Only one lab in Ge­or­gia

The Standard Journal - - LOCAL - By Lau­ren Jones Hill­man Spe­cial cor­re­spon­dent 2

The DeKalb County, Alabama Sher­iff’s Of­fice an­nounced that they ar­rested a Cedar­town man with drugs, a hand­gun, cash and more af­ter a traf­fic stop by a Na­tional Parks Ser­vice of­fi­cer.

Ac­cord­ing to the re­lease, Deon­qua­vi­ous De’Shawn Wil­liams, 24, of Cedar­town, was charged with Un­law­ful Pos­ses­sion of Con­trolled Sub­stance, Un­law­ful Pos­ses­sion of Mar­i­juana 2nd, and Un­law­ful Pos­ses­sion of Drug Para­pher­na­lia. He re­mained in jail fol­low­ing the June 2 ar­rest.

Ac­cord­ing to the re­lease on the DeKalb County Sher­iff’s Of­fice web­site, Wil­liams was pulled over on Alabama High­way 35 in the area around Lit­tle River Canyon Na­tional Re­serve by the NPS around 6 p.m. Three oth­ers were in­side the ve­hi­cle with Wil­liams when he was stopped.

The re­lease stated that con­sent was given for a search and of­fi­cers found 121 Ec­stacy pills (MDMA,) along with mar­i­juana, a hand­gun, dig­i­tal scales and an undis­closed amount of U.S. cur­rency.

Though with the pic­ture in­cluded in the re­lease, there was at least $2,300 shown re­cov­ered by the DeKalb County Sher­iff’s Of­fice and their Drug Task Force.

DeKalb’s Sher­iff’s Of­fice re­ported in their re­lease that the in­ves­ti­ga­tion is still on­go­ing and ad­di­tional charges could be pend­ing.

Sher­iff Nick Welden praised the co­op­er­a­tion be­tween his of­fice and the Na­tional Parks Ser­vice for the ar­rest.

“These nar­cotics could have been dis­trib­uted to our young peo­ple in this county. MDMA is a dan­ger­ous drug that is easy to over­dose on,” he said in the re­lease.

How do you pros­e­cute a crim­i­nal?

The an­swer may seem clear at first: col­lect ev­i­dence and wit­nesses to build your case. How- ever, when it comes to crimes of sex­ual as­sault, the crim­i­nal jus­tice process be­comes murky.

The Rape and In­cest Na­tional Net­work re­ports that most rapists will never see the in­side of a jail cell. Out of ev­ery 1,000 re­ported rapes, only five per­pe­tra­tors will re­ceive a felony con­vic­tion — four of whom will be in­car­cer­ated.

There are a lot of rea­sons why sex­ual as­sault cases can be dif­fi­cult to pros­e­cute.

Of­ten there are only two wit­nesses to the crime — the vic­tim and the per­pe­tra­tor — and in some cases vic­tims are shamed into not com­ing for­ward. The Sex­ual As­sault Cen­ter of North­west Ge­or­gia re­cently hosted a walk with the in­tent to re­duce the stigma — in this case vic­tim blam­ing and shame — that comes with sex­ual as­sault.

In ad­di­tion to at­tempt­ing to com­bat the bar­ri­ers to prose­cut­ing sex­ual as­sault, cen­ters like the SAC have sup­port ser­vices such as coun­sel­ing and le­gal ad­vo­cacy, but they also pro­vide ex­ams that col­lect foren­sic ev­i­dence for pros­e­cu­tors. That ev­i­dence makes up a rape kit that is sent to a crime lab for DNA test­ing.

But what hap­pens when there are so many rape kits to test that it causes a back­log? Many states have been deal­ing with this is­sue, and Ge­or­gia is no dif­fer­ent. kits and is­sue the re­sults in a timely man­ner, the GBI hired more sci­en­tists and more staff.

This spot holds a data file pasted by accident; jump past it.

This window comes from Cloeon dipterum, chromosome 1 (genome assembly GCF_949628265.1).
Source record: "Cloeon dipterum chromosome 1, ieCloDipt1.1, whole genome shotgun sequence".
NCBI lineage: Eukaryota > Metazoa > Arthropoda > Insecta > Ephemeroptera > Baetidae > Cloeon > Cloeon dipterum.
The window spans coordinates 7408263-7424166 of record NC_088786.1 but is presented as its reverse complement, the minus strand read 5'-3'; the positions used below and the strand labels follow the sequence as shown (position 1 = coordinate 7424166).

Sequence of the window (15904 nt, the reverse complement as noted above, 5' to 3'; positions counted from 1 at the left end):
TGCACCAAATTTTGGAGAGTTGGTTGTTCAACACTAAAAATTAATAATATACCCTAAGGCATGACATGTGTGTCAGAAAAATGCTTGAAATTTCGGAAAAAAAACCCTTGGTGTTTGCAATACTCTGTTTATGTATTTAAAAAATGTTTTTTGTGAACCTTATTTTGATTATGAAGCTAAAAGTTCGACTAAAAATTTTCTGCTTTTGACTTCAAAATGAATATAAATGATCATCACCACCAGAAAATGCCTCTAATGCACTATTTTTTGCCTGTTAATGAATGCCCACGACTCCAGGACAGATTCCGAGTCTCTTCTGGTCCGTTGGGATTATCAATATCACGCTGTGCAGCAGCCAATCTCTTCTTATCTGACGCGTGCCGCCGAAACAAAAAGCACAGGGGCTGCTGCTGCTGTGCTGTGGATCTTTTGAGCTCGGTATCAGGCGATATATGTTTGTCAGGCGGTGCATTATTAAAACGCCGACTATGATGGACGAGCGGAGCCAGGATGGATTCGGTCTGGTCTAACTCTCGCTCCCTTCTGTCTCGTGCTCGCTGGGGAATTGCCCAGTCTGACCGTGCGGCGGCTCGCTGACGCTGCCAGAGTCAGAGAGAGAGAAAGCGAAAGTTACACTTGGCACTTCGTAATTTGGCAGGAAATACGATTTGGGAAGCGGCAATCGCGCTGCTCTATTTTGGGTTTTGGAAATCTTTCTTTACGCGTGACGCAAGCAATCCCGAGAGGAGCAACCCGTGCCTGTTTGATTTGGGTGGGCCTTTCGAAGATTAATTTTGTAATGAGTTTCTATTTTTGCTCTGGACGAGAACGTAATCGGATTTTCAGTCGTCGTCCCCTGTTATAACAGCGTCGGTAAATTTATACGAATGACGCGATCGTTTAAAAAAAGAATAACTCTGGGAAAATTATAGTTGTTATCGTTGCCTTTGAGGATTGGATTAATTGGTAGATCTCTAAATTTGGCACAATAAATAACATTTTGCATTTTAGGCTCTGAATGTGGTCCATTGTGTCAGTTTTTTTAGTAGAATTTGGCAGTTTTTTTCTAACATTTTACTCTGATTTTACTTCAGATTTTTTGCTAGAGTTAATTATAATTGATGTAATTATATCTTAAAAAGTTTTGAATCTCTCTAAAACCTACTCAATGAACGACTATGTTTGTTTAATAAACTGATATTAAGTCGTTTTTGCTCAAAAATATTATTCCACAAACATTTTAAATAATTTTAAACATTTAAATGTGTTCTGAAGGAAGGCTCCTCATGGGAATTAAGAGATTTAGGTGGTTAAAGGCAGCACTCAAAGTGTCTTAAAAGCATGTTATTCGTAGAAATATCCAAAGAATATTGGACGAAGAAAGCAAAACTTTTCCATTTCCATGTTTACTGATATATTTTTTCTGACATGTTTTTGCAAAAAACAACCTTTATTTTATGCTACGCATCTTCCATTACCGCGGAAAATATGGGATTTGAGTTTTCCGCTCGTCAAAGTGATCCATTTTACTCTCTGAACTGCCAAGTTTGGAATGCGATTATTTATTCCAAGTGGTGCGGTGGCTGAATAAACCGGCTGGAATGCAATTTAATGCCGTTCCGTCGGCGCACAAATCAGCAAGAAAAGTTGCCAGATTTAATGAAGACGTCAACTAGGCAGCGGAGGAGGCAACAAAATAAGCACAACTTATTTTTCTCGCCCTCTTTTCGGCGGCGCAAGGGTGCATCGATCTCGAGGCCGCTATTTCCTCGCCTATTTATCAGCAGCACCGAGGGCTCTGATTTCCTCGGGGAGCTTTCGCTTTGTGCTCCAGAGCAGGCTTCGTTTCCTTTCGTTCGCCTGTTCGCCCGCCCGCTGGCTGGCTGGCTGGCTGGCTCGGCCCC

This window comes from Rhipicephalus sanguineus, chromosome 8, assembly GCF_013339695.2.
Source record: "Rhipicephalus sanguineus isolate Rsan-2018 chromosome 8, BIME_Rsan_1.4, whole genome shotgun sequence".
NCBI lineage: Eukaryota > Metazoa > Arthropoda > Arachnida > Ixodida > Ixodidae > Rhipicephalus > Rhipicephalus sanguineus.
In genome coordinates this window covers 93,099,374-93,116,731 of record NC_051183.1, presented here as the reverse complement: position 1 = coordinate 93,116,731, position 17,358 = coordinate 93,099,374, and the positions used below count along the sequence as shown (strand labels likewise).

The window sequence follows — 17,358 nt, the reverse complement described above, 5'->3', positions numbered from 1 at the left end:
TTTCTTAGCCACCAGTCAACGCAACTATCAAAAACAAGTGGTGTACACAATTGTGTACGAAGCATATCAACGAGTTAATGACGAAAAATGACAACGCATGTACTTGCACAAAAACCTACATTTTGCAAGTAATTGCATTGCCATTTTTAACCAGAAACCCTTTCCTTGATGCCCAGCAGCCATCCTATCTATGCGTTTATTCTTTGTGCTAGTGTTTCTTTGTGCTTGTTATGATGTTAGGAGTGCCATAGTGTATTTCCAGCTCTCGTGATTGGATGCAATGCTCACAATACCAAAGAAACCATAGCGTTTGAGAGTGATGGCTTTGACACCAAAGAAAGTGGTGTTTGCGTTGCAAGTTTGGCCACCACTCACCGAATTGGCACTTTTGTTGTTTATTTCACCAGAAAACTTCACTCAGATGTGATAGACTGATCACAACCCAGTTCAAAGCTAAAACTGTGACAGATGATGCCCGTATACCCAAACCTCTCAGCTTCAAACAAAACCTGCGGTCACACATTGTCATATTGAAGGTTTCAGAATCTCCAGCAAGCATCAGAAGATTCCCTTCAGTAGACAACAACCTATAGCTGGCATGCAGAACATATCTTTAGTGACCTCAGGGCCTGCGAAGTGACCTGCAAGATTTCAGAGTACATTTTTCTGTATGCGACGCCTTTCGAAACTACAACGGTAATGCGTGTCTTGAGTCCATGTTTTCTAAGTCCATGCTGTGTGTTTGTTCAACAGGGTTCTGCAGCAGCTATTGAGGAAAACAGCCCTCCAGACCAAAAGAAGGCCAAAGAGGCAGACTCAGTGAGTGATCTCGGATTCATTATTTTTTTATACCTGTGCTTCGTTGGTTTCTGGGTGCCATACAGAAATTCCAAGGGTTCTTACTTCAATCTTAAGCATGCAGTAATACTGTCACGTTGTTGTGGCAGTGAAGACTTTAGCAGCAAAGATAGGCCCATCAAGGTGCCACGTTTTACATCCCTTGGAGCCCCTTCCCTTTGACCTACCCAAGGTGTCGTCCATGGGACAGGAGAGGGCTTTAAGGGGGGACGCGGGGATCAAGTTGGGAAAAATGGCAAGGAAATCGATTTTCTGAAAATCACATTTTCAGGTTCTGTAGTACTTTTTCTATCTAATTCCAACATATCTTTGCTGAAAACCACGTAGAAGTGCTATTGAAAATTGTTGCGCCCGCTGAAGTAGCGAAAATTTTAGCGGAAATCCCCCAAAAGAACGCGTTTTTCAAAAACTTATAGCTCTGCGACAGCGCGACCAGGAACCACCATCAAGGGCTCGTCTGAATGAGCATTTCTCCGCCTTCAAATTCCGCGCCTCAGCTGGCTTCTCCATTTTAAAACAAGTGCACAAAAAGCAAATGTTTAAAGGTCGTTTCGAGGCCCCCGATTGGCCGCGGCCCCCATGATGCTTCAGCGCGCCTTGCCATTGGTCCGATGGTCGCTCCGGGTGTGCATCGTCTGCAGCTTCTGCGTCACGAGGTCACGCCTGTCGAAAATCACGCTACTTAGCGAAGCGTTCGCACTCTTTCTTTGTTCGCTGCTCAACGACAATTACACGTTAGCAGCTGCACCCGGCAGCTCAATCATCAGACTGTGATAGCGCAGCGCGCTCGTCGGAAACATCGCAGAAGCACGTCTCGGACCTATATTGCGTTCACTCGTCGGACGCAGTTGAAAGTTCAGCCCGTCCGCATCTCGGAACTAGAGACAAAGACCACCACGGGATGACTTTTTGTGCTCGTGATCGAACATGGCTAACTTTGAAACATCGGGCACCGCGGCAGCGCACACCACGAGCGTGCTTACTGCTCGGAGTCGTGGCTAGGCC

“We have a back­log that we’re still work­ing through,” says Miles. “For us, it’s been two years of heavy em­pha­sis. These kits have been a pri­or­ity for our agency.”

Kim Davis, the SAC’s ex­ec­u­tive di­rec­tor, notes that some states have a sec­ond crime lab ded­i­cated en­tirely to crimes of sex­ual as­sault or at least a spe­cial vic­tims unit within law en­force­ment agen­cies.

“There’s only one crime lab in the state of Ge­or­gia and it’s not spec­i­fied to just rape or just mur­der,” Davis says. “We’re look­ing at 6 months, some­times a year be­fore rape kit re­sults come back. The ear­li­est I’ve seen one come back was in three months.”

out of ev­ery 1,000 re­ported rapes, only five per­pe­tra­tors will re­ceive a felony con­vic­tion — four of whom will be in­car­cer­ated.

Be­fore 2016, law en­force­ment of­fi­cials de­cided whether a rape kit would be sent to the GBI. So, de­pend­ing on what year the as­sault oc­curred, a vic­tim’s kit could have never made it to the crime lab at all.

But that changed with the pass­ing of SB 304 in 2016. Now law en­force­ment is re­quired to send all kits to the crime lab. From the mo­ment the kit is com­pleted, law en­force­ment has 96 hours to re­trieve it. Then they have 30 days to send it to the GBI.

“They’re not sup­posed to have a choice at this point. I can’t prom­ise you they’re send­ing them to the GBI in ev­ery case, be­cause I have a re­frig­er­a­tor full of ev­i­dence and it’s not just non-re­ports,” says Davis. “I also have a shelv­ing unit that’s full of rape kits ... over a hun­dred vic­tims didn’t just walk in. This ev­i­dence should not be here.”

How­ever, Davis notes that the SAC and the law en­force­ment agen­cies through­out the North­west Ge­or­gia re­gion work well to­gether to help bring vic­tims jus­tice. The SAC also pro­vides train­ing for of­fi­cers so they can learn the best ways to han­dle sex­ual as­sault cases and treat vic­tims of vi­o­lence.

“I feel sup­ported by law en­force­ment,” says Davis.

Part 3 of this se­ries fo­cuses on the dif­fi­cul­ties of prose­cut­ing sex­ual as­sault cases from law en­force­ment’s per­spec­tive. Look for Part 3 in Satur­day’s edi­tion of

the Rome News-Tri­bune.

Po­lice seized MDMA pills, mar­i­juana, scales, cash and a hand­gun dur­ing the ar­rest of Deon­qua­vi­ous De’Shawn Wil­liams on June 2.

Deon­qua­vi­ous De’Shawn Wil­liams

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